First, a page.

For a while there, I started to think that Goldman Sachs Group, Inc. (NYSE:GS) was getting ahead of itself, but now I’m not so sure. Goldman Sachs is, in my opinion, one of the most exciting financial companies to invest in, and now I believe it’s trading at a discount. I think it’s once again time to examine the company that Warren Buffett himself called “a bet on brains.”
Who is Goldman Sachs?
With almost $1 trillion in assets under management, Goldman Sachs is one of the world’s leading investment banks, providing a range of services to corporations, governments and high-net-worth individuals. Goldman’s revenue rose by 19% in 2012, which was a major catalyst for the 50% move to the upside in the past year or so.
Goldman Sachs Group, Inc. (NYSE:GS) breaks its business into four segments. The investment banking segment (15% of 2012 revenue) provides financial advisory and underwriting services to corporations, governments, other banks and individuals. Investment Management (15%) provides prime brokerage, financing services and securities lending services. Investing and Lending (17%), which experienced the best growth in 2012, is made up of Goldman’s revenue from its proprietary lending and investing activities. Finally, the largest segment, Institutional Client Services (53%), includes all of the company’s revenue from market making and execution operations.
Why invest in Goldman?
I’ve been a big fan of Goldman Sachs Group, Inc. (NYSE:GS) for a long time. However, I wanted to wait for a little bit of a pullback before taking a serious look. Well, recently we got one, from the high of $159 to the current level of around $148, a 7% correction. Even though this represents a 63% gain from the 52-week low of $90.43, I believe the stock is still very attractively valued and has nowhere to go but up over the next few years.
At just 11 times earnings, Goldman is projected to earn $13.64 per share this year, and the consensus calls for this to increase to $14.96 and $16.23 in 2014 and 2015, respectively. This translates into average annual forward growth of 9.1%, which is a fantastic growth rate for such a low valuation. Additionally, if you think the economic recovery will continue for several more years (as I do), this growth rate could prove to be very conservative indeed.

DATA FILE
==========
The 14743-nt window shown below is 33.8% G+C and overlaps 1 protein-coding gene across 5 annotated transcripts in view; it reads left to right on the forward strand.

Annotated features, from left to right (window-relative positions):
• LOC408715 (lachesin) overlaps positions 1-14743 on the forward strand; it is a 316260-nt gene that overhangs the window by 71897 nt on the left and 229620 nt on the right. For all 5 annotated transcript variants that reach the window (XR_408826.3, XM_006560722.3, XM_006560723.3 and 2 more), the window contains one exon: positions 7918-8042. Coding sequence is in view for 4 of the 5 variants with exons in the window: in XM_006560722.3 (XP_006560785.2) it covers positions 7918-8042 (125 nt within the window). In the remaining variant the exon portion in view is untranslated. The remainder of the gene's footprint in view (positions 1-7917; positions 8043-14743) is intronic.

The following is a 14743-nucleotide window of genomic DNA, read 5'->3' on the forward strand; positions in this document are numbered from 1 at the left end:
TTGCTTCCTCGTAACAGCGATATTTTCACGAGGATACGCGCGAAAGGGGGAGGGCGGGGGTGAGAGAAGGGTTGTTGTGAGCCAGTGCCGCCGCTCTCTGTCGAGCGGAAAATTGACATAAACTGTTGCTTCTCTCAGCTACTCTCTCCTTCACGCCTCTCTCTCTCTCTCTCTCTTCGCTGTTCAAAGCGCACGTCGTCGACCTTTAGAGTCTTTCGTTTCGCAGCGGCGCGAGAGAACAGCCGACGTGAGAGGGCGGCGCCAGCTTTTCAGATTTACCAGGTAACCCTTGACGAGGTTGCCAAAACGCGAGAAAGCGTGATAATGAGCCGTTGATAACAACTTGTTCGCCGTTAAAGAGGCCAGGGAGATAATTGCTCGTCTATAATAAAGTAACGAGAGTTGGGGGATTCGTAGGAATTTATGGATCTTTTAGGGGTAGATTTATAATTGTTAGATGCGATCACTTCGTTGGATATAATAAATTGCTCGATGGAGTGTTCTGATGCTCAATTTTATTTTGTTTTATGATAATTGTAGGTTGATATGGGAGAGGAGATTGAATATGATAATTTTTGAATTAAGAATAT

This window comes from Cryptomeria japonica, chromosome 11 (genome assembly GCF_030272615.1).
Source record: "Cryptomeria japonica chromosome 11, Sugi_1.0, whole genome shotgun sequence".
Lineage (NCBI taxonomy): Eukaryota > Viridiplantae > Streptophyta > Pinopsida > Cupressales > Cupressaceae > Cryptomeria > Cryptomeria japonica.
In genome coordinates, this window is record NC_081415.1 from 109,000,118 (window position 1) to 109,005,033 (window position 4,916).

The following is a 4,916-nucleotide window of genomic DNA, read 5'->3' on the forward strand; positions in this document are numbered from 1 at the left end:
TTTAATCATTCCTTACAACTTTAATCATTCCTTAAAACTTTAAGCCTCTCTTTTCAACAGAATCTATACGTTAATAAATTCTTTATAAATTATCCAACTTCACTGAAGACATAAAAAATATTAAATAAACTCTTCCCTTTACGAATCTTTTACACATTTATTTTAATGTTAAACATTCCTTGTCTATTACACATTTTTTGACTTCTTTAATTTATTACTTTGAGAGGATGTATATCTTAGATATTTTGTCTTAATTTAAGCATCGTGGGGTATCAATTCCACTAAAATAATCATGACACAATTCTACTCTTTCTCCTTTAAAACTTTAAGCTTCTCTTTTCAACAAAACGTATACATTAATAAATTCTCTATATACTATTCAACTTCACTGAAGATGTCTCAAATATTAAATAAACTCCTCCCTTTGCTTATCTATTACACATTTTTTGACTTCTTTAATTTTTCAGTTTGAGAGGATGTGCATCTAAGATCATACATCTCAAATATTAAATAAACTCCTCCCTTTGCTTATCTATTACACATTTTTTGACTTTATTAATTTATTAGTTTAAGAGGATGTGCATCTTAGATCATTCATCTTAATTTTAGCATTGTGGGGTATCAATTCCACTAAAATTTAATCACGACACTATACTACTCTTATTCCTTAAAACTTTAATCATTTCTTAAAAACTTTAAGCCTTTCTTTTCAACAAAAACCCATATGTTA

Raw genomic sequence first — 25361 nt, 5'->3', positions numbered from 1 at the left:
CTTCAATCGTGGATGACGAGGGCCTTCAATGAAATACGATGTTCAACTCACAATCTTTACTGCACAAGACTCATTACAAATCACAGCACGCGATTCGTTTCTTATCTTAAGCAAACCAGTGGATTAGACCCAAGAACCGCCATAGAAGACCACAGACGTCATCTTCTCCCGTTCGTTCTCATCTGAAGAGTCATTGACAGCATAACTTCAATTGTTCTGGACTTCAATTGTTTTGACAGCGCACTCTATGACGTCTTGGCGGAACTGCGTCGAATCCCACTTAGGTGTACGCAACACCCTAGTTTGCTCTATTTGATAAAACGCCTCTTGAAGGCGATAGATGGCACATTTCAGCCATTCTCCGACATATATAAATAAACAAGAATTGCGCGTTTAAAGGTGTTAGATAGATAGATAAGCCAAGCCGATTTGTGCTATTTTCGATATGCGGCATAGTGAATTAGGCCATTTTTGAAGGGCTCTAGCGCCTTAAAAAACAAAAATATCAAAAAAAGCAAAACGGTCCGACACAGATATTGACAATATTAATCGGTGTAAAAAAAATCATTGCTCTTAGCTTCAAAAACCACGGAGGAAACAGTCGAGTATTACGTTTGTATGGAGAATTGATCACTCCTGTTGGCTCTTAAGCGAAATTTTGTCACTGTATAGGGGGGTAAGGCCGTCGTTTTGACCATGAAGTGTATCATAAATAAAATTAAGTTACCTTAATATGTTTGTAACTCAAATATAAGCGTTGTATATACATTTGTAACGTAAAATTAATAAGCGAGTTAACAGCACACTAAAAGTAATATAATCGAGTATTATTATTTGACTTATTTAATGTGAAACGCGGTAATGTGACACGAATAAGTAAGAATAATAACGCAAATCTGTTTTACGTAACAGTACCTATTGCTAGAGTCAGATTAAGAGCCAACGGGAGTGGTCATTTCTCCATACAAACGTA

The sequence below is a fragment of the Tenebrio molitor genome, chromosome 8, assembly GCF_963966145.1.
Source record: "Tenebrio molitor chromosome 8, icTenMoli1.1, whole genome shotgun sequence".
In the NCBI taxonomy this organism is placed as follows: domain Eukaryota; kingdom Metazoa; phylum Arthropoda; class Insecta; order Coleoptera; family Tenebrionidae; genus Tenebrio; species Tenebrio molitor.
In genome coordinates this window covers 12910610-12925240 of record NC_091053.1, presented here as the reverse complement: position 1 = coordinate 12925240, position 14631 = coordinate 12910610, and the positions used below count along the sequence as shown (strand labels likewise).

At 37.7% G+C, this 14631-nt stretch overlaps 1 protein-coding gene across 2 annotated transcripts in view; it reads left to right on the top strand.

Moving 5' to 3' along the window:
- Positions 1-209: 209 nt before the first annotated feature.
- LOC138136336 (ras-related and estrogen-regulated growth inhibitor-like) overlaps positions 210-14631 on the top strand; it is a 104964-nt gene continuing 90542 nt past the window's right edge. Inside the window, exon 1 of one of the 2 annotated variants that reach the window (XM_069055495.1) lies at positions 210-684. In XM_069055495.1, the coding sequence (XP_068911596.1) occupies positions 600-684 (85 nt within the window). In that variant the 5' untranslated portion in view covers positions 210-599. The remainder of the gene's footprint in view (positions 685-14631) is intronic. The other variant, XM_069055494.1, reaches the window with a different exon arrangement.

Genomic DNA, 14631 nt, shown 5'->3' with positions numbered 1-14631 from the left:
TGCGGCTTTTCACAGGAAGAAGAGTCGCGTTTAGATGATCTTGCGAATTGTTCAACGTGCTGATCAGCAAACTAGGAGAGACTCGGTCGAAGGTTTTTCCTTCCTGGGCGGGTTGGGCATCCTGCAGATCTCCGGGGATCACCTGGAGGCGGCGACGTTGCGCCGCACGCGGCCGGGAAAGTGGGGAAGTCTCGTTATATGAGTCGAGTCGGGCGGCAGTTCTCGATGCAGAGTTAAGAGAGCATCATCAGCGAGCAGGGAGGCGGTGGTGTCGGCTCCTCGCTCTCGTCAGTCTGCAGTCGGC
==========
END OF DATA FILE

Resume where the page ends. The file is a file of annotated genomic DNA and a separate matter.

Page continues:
Goldman Sachs Group, Inc. (NYSE:GS) competes with all of the major financial companies with investment services, so to put Goldman’s value to the test, I’d like to briefly compare it to JPMorgan Chase & Co. (NYSE:JPM), which is my overall favorite financial sector company, and Morgan Stanley (NYSE:MS), another power player.
Morgan Stanley is one of the largest financial firms in the U.S., with investment banking, securities and wealth management services. Of the two companies I just mentioned, it’s the closest to Goldman in terms of the makeup of its business. 2012 was not as kind to Morgan Stanley (NYSE:MS) as it was to Goldman, and actually was the exact opposite, as Morgan’s revenue declined by 19% due to weak client activity. As a result, the company reported a loss of $0.04 per share last year (a major red flag for any prospective long-term investment). Revenue is supposed to rebound nicely in the coming years. However, I think Goldman’s performance over the past several years is more indicative of a healthy company.